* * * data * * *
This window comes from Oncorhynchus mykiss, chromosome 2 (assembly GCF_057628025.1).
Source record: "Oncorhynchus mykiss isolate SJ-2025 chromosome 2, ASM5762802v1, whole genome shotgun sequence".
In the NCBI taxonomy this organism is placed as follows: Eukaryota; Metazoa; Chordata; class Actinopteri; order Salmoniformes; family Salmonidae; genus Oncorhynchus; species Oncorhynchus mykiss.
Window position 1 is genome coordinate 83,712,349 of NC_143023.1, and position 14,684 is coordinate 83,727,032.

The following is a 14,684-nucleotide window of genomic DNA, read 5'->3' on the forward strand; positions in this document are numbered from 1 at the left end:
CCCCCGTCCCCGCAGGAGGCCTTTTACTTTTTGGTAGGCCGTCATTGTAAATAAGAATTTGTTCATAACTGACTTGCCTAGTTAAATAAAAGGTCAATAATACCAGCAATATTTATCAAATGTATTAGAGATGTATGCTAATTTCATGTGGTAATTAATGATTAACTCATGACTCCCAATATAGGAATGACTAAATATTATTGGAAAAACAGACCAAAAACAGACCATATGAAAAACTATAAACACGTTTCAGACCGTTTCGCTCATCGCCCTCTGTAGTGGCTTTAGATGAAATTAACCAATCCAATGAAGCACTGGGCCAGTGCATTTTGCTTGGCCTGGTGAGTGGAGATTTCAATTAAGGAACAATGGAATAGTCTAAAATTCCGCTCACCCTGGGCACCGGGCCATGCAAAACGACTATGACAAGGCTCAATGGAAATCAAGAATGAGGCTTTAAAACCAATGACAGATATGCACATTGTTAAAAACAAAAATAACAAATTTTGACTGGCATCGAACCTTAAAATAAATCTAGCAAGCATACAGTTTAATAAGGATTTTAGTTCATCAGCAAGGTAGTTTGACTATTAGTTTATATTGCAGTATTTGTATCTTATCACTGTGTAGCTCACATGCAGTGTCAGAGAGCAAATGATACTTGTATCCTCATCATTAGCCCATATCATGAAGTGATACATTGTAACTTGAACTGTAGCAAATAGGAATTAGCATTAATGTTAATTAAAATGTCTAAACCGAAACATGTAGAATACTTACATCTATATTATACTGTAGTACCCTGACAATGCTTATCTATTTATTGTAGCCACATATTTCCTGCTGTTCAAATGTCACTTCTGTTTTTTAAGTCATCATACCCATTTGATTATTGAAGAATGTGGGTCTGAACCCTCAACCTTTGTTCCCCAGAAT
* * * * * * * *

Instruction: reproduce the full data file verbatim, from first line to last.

This window comes from Oncorhynchus mykiss, chromosome 2 (assembly GCF_057628025.1).
Source record: "Oncorhynchus mykiss isolate SJ-2025 chromosome 2, ASM5762802v1, whole genome shotgun sequence".
In the NCBI taxonomy this organism is placed as follows: Eukaryota; Metazoa; Chordata; class Actinopteri; order Salmoniformes; family Salmonidae; genus Oncorhynchus; species Oncorhynchus mykiss.
Window position 1 is genome coordinate 83,712,349 of NC_143023.1, and position 14,684 is coordinate 83,727,032.

The following is a 14,684-nucleotide window of genomic DNA, read 5'->3' on the forward strand; positions in this document are numbered from 1 at the left end:
CCCCCGTCCCCGCAGGAGGCCTTTTACTTTTTGGTAGGCCGTCATTGTAAATAAGAATTTGTTCATAACTGACTTGCCTAGTTAAATAAAAGGTCAATAATACCAGCAATATTTATCAAATGTATTAGAGATGTATGCTAATTTCATGTGGTAATTAATGATTAACTCATGACTCCCAATATAGGAATGACTAAATATTATTGGAAAAACAGACCAAAAACAGACCATATGAAAAACTATAAACACGTTTCAGACCGTTTCGCTCATCGCCCTCTGTAGTGGCTTTAGATGAAATTAACCAATCCAATGAAGCACTGGGCCAGTGCATTTTGCTTGGCCTGGTGAGTGGAGATTTCAATTAAGGAACAATGGAATAGTCTAAAATTCCGCTCACCCTGGGCACCGGGCCATGCAAAACGACTATGACAAGGCTCAATGGAAATCAAGAATGAGGCTTTAAAACCAATGACAGATATGCACATTGTTAAAAACAAAAATAACAAATTTTGACTGGCATCGAACCTTAAAATAAATCTAGCAAGCATACAGTTTAATAAGGATTTTAGTTCATCAGCAAGGTAGTTTGACTATTAGTTTATATTGCAGTATTTGTATCTTATCACTGTGTAGCTCACATGCAGTGTCAGAGAGCAAATGATACTTGTATCCTCATCATTAGCCCATATCATGAAGTGATACATTGTAACTTGAACTGTAGCAAATAGGAATTAGCATTAATGTTAATTAAAATGTCTAAACCGAAACATGTAGAATACTTACATCTATATTATACTGTAGTACCCTGACAATGCTTATCTATTTATTGTAGCCACATATTTCCTGCTGTTCAAATGTCACTTCTGTTTTTTAAGTCATCATACCCATTTGATTATTGAAGAATGTGGGTCTGAACCCTCAACCTTTGTTCCCCAGAAT